March 14 (UPI) -- A daily regime of violent action adventure games over the course of several months did not make adults in a recent study more aggressive, researchers in Germany report in a new study.
Researchers at the Max Planck Institute for Human Development in Berlin and the University Clinic Hamburg-Eppendorf in Germany compared the influence of long-term violent video game play, life simulation game and playing a video game at all. Their research was published Tuesday in the Springer Nature journal Molecular Psychiatry.
Following the Feb. 14 shooting of 17 students and faculty members at Marjory Stoneman Douglas High School in Parkland, Fla., President Donald Trump met with video game industry representatives at the White House to address "violent video-game exposure and the correlation to aggression and desensitization in children."
While previous studies have generally not found a link between video games and real-world violence, some experts maintain that the practice can have an effect on people who play the games -- though whether later actions are tied specifically to the games remains somewhat controversial.
"This finding stands in contrast to some experimental studies, in which short-term effects of violent video game exposure have been investigated and where increases in aggressive thoughts and affect as well as decreases in helping behavior have been observed," the researchers wrote.
Previous studies have focused on short-term effects of violent video game play on aggression. For the new study, researchers analyzed the long-term effects playing violent video games using questionnaires and behavioral measures of aggression, sexist attitudes, empathy and interpersonal competencies, impulsivity-related constructs and mental health.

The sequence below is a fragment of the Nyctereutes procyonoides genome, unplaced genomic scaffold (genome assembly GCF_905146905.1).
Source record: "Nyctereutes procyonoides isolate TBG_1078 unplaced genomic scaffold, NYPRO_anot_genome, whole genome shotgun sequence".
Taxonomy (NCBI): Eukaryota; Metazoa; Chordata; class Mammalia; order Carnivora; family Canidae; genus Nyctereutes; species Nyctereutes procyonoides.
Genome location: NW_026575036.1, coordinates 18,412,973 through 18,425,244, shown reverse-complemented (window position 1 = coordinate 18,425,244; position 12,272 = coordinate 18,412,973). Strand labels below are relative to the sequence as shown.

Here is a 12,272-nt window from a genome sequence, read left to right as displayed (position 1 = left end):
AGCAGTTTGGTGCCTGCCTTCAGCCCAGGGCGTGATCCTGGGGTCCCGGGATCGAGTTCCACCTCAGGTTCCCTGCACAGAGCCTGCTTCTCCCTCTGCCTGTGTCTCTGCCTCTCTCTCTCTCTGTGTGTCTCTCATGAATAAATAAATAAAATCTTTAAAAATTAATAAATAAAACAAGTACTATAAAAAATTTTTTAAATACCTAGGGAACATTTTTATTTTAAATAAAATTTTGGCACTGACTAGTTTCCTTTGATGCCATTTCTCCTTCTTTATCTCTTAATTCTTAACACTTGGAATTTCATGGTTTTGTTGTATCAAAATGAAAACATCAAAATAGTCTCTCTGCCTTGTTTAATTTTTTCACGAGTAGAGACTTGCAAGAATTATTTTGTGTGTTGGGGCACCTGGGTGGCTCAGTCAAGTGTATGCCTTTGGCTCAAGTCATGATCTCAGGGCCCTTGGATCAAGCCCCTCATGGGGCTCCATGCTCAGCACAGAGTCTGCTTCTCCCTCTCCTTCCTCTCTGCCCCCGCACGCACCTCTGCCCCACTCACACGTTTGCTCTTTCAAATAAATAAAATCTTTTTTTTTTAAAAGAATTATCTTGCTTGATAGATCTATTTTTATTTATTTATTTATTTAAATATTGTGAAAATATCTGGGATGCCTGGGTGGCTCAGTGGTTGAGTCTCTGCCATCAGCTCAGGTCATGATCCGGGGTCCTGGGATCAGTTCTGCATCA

Seventy-seven men and women were recruited for the study and divided into three groups. One 25-person group played the violent video game Grand Theft Auto V daily for two months, a second group of 24 played the simulation game The Sims 3 every day for two months, and a third group of 28 did not play any video games for two months. All three groups of participants were assessed before and after the two month study. Those with psychological or neurological problems were excluded.
Of the 208 statistical tests performed, only three showed any significant changes that could allude to more violent behavior. The researchers said this is explained through coincidence.
Two months after the participants stopped playing daily video games, no difference in their aggression levels was noted -- nor were differences seen in empathy, interpersonal competencies, impulsivity, anxiety, mood and executive control.
Kuhn said his study is a more realistic scientific perspective on the effects of violent video gaming. He hopes similar studies will be done using children as participants.
"We did not find relevant negative effects in response to violent video game playing," Simone Kuhn, of the Max Planck Institute for Human Development, said in a press release. "The fact that we assessed multiple domains, not finding an effect in any of them, makes the present study the most comprehensive in the field."
"The American Psychological Association recently summarized the previous findings on violent video games as indicating that they pose a risk factor for adverse outcomes, including increased aggression and decreased empathy," Kuhn added. "The present findings of this study clearly contradict this conclusion."